Midway by road between Alice Springs and Darwin, Tennant Creek is
known as the Territory’s heart of gold; a reference to the
friendliness of its people and the area’s gold mining history.
Where is it?: 995 km south of Darwin, 503 km north of Alice Springs
on the Stuart Highway, 26 km south of the junction of the Stuart and
The town’s goldmining history remains, and is captured at
sites around the town such as the Battery Hill Mining Centre (1.5 km
east). This mining heritage complex houses extensive displays on the
town's mines and the surrounding Barkly region.
The National Trust property, Tuxworth-Fullwood House, was
constructed during World War II as a troop hospital. Today it houses an
archive of local photographs, memorabilia and a vast collection of
mining era artifacts.
The Australian Inland Mission Church was built in 1934. It survives as a fine example of the 'Sydney Williams' style.
Tennant Creek Social History Museum documents the history of this
historic mining town. McLaughlin Minerals Collection, housed in the
original tin building of the Battery Hill site, is home to a collection
of mineral samples from all over the world.
The oldest living culture on earth is showcased at the Nyinkka
Nyunyu Aboriginal Art & Culture Centre. Displays include local art,
artifacts and examples of both bush tucker and bush medicine.
The surrounding region has numerous places of interest for travellers including the Attrack Creek Historical Site (74 km north).
The Pebbles (96 km north) are granite boulders, the smaller
relatives of the Karlu Karlu (Devils Marbles). Known to the Warumungu
Aboriginal people as Kunjarra, The Pebbles are a sacred site and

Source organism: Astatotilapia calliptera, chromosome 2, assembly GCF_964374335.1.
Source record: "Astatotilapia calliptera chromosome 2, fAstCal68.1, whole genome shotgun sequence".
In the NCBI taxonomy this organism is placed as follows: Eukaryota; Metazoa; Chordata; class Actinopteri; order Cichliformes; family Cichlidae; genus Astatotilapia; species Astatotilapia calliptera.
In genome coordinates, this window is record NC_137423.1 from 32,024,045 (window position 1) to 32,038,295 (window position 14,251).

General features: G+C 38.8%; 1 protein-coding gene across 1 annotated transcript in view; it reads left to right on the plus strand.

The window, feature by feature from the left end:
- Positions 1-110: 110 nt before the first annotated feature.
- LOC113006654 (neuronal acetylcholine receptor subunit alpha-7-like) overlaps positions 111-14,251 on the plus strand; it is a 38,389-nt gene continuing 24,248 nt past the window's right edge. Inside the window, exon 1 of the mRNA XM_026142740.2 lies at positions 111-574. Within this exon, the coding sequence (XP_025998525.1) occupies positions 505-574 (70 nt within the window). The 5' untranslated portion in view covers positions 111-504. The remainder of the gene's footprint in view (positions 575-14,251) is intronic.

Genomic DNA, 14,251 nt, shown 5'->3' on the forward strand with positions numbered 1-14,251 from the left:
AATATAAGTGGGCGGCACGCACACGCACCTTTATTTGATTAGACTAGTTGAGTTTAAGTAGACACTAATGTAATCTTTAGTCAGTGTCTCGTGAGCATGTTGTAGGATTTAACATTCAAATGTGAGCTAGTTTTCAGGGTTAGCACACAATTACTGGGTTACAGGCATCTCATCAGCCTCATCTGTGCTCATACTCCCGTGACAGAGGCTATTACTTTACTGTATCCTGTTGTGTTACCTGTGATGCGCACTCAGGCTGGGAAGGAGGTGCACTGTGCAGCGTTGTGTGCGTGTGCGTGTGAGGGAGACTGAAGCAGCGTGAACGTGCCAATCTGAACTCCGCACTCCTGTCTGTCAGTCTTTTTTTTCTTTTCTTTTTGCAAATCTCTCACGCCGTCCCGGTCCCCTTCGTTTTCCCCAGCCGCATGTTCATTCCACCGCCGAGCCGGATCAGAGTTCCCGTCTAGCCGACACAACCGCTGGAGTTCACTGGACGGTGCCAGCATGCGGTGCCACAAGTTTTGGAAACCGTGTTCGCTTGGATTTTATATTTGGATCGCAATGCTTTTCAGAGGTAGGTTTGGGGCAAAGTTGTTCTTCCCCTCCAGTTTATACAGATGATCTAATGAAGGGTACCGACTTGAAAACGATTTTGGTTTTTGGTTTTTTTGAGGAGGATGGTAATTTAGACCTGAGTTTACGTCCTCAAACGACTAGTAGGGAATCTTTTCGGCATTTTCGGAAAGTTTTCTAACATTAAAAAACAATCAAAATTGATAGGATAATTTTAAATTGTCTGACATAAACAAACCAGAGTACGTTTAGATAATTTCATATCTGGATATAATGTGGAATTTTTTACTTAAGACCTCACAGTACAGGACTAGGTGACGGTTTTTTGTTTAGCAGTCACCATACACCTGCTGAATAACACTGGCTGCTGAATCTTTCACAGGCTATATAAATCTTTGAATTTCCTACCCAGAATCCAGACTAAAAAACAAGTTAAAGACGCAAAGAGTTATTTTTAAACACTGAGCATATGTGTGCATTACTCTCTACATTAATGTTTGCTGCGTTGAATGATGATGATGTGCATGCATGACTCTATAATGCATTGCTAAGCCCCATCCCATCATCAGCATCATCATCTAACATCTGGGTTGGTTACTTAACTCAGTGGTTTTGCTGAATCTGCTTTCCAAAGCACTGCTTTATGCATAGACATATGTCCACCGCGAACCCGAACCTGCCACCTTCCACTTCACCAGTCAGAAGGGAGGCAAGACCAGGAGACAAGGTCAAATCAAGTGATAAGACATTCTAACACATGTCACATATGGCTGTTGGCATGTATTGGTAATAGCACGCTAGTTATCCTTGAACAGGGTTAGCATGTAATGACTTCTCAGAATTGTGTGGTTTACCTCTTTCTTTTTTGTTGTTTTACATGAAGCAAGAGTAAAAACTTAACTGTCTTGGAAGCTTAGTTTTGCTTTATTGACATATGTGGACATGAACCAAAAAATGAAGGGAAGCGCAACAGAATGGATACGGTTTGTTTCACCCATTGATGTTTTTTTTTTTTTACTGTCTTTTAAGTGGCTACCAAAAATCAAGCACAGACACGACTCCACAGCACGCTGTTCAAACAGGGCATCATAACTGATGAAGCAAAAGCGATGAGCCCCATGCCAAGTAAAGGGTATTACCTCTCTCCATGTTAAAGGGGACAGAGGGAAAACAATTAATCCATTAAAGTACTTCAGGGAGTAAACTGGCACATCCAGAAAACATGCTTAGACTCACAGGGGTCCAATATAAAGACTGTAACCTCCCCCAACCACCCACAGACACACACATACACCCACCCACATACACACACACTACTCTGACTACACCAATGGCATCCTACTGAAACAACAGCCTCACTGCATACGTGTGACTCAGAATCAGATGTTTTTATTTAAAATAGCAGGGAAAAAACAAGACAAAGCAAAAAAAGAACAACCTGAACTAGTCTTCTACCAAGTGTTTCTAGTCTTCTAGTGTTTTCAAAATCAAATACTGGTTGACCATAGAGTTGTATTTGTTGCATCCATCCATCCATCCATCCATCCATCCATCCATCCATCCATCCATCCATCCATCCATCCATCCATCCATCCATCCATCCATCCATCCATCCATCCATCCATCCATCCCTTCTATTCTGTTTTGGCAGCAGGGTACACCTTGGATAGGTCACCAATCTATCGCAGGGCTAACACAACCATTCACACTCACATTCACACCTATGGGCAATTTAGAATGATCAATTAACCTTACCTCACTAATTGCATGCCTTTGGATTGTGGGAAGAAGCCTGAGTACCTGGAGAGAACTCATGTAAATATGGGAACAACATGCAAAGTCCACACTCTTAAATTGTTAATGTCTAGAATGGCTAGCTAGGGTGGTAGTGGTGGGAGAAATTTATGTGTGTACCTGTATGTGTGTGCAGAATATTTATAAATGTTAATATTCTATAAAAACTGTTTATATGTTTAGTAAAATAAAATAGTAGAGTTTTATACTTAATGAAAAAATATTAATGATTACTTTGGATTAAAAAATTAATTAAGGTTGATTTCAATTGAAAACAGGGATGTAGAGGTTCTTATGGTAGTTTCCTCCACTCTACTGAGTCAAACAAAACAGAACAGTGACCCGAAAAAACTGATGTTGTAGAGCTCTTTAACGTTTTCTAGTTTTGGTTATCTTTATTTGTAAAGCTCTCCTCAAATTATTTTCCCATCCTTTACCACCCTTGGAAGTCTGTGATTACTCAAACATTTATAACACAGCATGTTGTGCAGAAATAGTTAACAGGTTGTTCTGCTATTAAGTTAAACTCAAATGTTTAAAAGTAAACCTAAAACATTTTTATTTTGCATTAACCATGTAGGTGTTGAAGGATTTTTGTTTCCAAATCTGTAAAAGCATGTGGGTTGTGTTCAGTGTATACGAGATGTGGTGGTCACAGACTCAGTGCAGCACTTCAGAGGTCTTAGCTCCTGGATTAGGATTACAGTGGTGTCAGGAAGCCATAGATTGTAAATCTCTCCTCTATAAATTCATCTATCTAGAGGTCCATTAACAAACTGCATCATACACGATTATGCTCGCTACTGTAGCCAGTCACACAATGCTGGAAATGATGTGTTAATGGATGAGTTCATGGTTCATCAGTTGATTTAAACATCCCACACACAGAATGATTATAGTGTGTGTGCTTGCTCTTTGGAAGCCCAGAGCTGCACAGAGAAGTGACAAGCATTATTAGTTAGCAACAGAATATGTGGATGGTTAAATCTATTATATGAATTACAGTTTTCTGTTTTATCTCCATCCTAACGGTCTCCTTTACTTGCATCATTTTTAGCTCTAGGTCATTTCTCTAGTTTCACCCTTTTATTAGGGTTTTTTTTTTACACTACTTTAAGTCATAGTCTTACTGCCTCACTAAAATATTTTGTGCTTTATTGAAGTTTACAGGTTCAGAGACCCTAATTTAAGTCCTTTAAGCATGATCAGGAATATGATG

women’s dancing place for the Munga Munga Dreaming.
Threeways Roadhouse and Tourist Park (24 km north) sits at the
junction of the Stuart and Barkly Highways. There is a memorial nearby
to Rev. John Flynn, founder of the Royal Flying Doctor Service.
Banka Banka (100 km north) was the first operational pastoral lease
in this region, and a supply camp during World War II. The station
offers visitors an outback experience and hosts a grassed campground
The John Flynn memorial, at the junction of the Stuart and Barkly
Highways (26 km north), is one of many in the Northern Territory
dedicated to John Flynn (1880-1951), founder of an airborne medical
service providng emergency and primary health care to people living in
Tenant Creek homestead (11km north east) incroporates the old stone
telegraph repeater station (built 1871). The station stands beside the
seasonal creek which gave the town its name. The creek was named after
John Tennant who helped fund the initial exploration journeys of John
Mary Ann Dam is a popular recreation spot, easily accessible from
town by road or bicycle track and popular for swimming, barbecues,
picnics or bush walks.
Bill Allen Lookout, 2 km past the Battery Hill Mining Centre, offers
clear 360 degree panoramic views of Tennant Creek and the surrounding
A number of national parks and conservation and historical reserves
make for great adventures in and around Tennant Creek. Visit for a day
or, where available, set up camp and stay in these places of cultural
significance, diverse wildlife and spectacular landscapes.
The Devils Marbles (Karlu Karlu) rock formation (104 km south)
are a collection of massive granite boulders strewn across a valley
south of Tennant Creek. Standing at up to 6 metres high and formed over
millions of years, they continue to crack and change. The mythology of
the local Warmungu Aboriginal people declare the boulders to be the
fossilised eggs of the Rainbow Serpent. Wander around the site
along the network of informal walking tracks. Here you'll find many
species of local plants and animals and the large clumps of rocks
create a variety of miniature refuges and sheltered environments for
wildlife such as fairy martins and spiny-tailed goannas.
Spend a day out in the Davenport Ranges, which mark the boundary
between the traditional lands of the Warumungu, Alyawarre and Kaytetye
people. Their traditional connections with the land are strong and many
artefacts can still be found in the area today. Campers, nature
lovers and 4WD enthusiasts will love the abundant four-wheel drive
tracks, camping and picnic facilities, as well as walking trails and
swimming spots. The area is an important refuge for fauna, especially
water birds, owing to the extensive network of waterholes.